Dealing with the news media is not a spectator sport. It takes discipline and practice not unlike an actor learning to play a part and deliver lines in character.

Actors don't show up on stage unprepared, and neither should spokespersons. Media training is a must.

For people with media backgrounds, with lots of actual experience or who have taken media training before, media training can be an invaluable refresher course. You can always perform better.

Media training tutorials can cover a wide landscape of communications realities and challenges. But effective media training sessions always include exercises that put your speaking and thinking-on-your-feet skills to the test. We call them stress tests.

We have found the most effective stress tests require trainees to identify what they need to say, develop a key message and refine that message into something approaching a sound bite. We ask trainees to anticipate issues and questions they will face in an interview – maybe even an ambush interview – with an aggressive print or broadcast media reporter.

The interviews are digitally recorded so trainees can see themselves perform. They usually are their own harshest critics, noticing distracting twitches, slouchy posture or roving eyes.

Our media training sessions preferably include two stress tests. That way trainees get a second chance to clean up mistakes they made in the first interview.

When time allows, we like to preface the stress tests with an exercise aimed at helping people find their own voice. This usually involves asking a trainee to compose a short story about a subject near and dear to their heart and then relate it orally without notes. This low-stress experience gives trainees a chance to concentrate on a power position and eye contact without having to think too much about tricky subject matter or questions hurled from left field.

The tutorial section of the training offers some background on the changing face of the news media, new technologies that have accelerated the pace of news cycles and reporting ethics and responsibilities. We also cover social media, including the emergence of Twitter as a terrific real-time way to update the news media, employees and key stakeholders in a crisis.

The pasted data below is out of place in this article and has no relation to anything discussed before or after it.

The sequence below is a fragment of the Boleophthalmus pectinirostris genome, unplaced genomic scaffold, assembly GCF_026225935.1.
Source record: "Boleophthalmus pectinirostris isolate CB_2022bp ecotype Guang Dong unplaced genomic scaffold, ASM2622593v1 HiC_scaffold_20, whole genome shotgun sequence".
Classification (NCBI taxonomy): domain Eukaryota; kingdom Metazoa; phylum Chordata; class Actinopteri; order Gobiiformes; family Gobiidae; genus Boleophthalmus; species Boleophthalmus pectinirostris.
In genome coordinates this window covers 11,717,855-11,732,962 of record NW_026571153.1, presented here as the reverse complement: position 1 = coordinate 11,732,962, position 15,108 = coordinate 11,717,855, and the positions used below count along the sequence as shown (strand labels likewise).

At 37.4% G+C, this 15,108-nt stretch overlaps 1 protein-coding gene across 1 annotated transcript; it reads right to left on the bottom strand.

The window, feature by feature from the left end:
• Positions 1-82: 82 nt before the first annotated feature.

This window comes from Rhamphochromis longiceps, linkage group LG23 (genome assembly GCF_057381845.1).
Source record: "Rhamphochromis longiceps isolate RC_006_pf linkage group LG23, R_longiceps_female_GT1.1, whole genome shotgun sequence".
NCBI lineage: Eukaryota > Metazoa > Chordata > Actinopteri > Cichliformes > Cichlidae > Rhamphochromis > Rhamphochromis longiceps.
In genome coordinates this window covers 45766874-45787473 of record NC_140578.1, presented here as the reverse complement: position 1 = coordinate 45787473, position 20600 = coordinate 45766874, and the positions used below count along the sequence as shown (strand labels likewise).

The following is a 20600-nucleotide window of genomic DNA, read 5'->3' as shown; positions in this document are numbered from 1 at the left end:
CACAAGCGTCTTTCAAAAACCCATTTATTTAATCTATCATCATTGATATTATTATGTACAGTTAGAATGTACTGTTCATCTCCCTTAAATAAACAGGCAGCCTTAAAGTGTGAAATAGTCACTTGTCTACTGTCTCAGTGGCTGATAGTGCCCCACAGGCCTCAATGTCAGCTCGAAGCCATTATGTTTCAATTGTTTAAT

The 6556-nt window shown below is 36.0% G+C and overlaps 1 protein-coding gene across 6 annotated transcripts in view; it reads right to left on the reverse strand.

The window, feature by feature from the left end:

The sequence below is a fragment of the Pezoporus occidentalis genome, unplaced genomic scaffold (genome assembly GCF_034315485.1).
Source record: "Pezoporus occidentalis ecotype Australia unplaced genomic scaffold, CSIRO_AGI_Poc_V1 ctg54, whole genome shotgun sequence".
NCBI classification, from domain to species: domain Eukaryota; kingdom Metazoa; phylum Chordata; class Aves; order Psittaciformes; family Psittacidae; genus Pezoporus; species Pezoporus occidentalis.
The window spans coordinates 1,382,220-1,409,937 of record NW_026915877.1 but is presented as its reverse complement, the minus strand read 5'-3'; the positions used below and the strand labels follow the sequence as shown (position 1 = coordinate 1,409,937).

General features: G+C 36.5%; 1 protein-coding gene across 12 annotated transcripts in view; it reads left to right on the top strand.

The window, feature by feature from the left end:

But the heart of the media training is the role-playing experience in front of a camera. A key first step is to overcome the aversion of practicing to perform. CEOs can be the worst. They typically became CEOs because of their abilities to speak well and think on their feet. But as former Disney CEO Michael Eisner proved with his comment about "beautiful women not being funny," you aren't as prepared as you think you are.

Success in front of the camera starts with careful preparation, often in a compressed time frame. Very few people are capable of matching a moment on the spot with the right comment and emotional empathy. It is why actors do their homework before they play a part. They have to assimilate their role and make the script their own.

The purpose of media training is to give spokespersons the perspective, the tools and the tips to write an effective key message and deliver it in perfect pitch.

Media training stress tests are like screen tests for actors. They show your potential and what you need to work on to play your part. 

If you are or may be a spokesperson, arm yourself with media training. It's a smarter option than winging it.

CFM provides customized media trainings for a wide variety of clients. Contact CFM today to learn more.